3) Michele's description of MLC was extremely comforting. To understand a bit of what was going on with my H gave me patience.
4) The first thing I did was to get myself a phone consultation. The advice Vernetta gave me was priceless. Her insight into my situation was what kept me going. She told me to change my behavior. I would not have known to do that. I learned to be careful with what I did and said. I had always been impulsive, and very "up front" before. I suppose this was a "180". I learned as I went along, because I repeated the behaviors which worked, as Michele says to do.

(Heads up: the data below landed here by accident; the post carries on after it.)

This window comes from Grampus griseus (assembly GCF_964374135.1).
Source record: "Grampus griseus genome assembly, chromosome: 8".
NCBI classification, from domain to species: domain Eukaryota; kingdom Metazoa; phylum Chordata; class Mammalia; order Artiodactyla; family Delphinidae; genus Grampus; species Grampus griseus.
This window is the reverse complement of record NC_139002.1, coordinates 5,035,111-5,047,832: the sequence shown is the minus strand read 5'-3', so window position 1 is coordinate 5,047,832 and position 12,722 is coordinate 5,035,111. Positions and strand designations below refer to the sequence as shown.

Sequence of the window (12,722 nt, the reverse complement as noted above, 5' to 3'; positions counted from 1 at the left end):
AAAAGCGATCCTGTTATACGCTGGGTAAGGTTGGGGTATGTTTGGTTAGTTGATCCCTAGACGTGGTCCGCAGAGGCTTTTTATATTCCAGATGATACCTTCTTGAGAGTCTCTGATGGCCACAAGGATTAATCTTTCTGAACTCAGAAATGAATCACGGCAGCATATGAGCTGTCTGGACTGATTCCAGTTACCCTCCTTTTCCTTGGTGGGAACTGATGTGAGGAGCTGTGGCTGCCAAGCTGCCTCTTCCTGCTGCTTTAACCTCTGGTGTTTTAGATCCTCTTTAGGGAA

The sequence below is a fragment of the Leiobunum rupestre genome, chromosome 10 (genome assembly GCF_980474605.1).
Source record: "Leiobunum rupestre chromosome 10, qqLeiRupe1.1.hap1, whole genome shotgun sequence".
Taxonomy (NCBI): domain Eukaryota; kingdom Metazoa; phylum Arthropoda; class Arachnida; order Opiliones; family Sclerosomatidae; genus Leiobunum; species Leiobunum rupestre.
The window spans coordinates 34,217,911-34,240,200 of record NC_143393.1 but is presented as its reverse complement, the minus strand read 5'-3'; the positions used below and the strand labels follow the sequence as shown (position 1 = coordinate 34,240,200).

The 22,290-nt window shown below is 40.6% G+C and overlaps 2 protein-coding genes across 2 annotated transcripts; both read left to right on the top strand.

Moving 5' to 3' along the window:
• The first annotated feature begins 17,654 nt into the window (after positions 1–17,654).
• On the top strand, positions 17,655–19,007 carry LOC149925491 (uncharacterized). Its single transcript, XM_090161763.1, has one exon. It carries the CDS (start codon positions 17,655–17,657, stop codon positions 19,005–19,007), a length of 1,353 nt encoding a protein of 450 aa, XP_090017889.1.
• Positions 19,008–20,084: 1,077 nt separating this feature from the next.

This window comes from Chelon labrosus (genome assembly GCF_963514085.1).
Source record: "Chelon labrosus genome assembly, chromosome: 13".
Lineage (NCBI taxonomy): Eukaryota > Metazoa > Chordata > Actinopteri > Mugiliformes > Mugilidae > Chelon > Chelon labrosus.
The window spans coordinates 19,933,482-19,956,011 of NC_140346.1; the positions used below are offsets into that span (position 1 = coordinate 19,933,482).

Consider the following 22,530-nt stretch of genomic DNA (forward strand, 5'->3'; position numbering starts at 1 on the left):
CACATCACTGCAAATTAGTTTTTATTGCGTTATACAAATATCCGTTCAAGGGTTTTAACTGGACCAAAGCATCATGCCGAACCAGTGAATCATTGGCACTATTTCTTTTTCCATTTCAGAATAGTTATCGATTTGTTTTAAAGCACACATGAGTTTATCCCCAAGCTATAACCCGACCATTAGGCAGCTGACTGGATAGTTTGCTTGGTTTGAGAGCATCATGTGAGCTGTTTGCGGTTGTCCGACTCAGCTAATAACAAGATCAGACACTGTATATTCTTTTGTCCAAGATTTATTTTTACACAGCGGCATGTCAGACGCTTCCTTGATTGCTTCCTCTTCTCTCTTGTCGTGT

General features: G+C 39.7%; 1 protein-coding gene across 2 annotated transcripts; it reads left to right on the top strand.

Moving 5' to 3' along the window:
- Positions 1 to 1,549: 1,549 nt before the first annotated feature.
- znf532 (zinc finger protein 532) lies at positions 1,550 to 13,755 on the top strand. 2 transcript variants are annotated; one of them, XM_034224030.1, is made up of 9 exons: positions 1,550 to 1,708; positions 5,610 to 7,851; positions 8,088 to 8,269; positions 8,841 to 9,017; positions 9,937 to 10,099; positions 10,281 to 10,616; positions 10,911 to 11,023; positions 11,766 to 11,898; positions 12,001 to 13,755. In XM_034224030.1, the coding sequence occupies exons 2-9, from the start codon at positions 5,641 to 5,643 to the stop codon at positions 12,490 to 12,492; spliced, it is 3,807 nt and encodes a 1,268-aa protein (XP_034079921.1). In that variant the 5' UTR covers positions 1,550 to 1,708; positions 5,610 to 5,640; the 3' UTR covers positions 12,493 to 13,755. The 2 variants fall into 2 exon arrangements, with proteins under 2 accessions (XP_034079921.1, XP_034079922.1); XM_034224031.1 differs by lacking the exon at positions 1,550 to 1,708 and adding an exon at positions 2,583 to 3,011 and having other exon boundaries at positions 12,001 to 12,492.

I also bought the "Marriage Breakthrough Tapes". They may not be overly geared to MLC, but I would recommend them to every couple, especially those who are young. I wish I had watched them 20 years ago. They are so full of good sense and guidance. The bit I liked the best is that we argue about the same things 25 years on in our marriage that we did at first. This is so true. I have now decided to give in on my big issue (he saves everything). It just isn't worth compromising your happiness over.
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Re: More Great Advice#118758 08/07/0303:37 AM08/07/0303:37 AM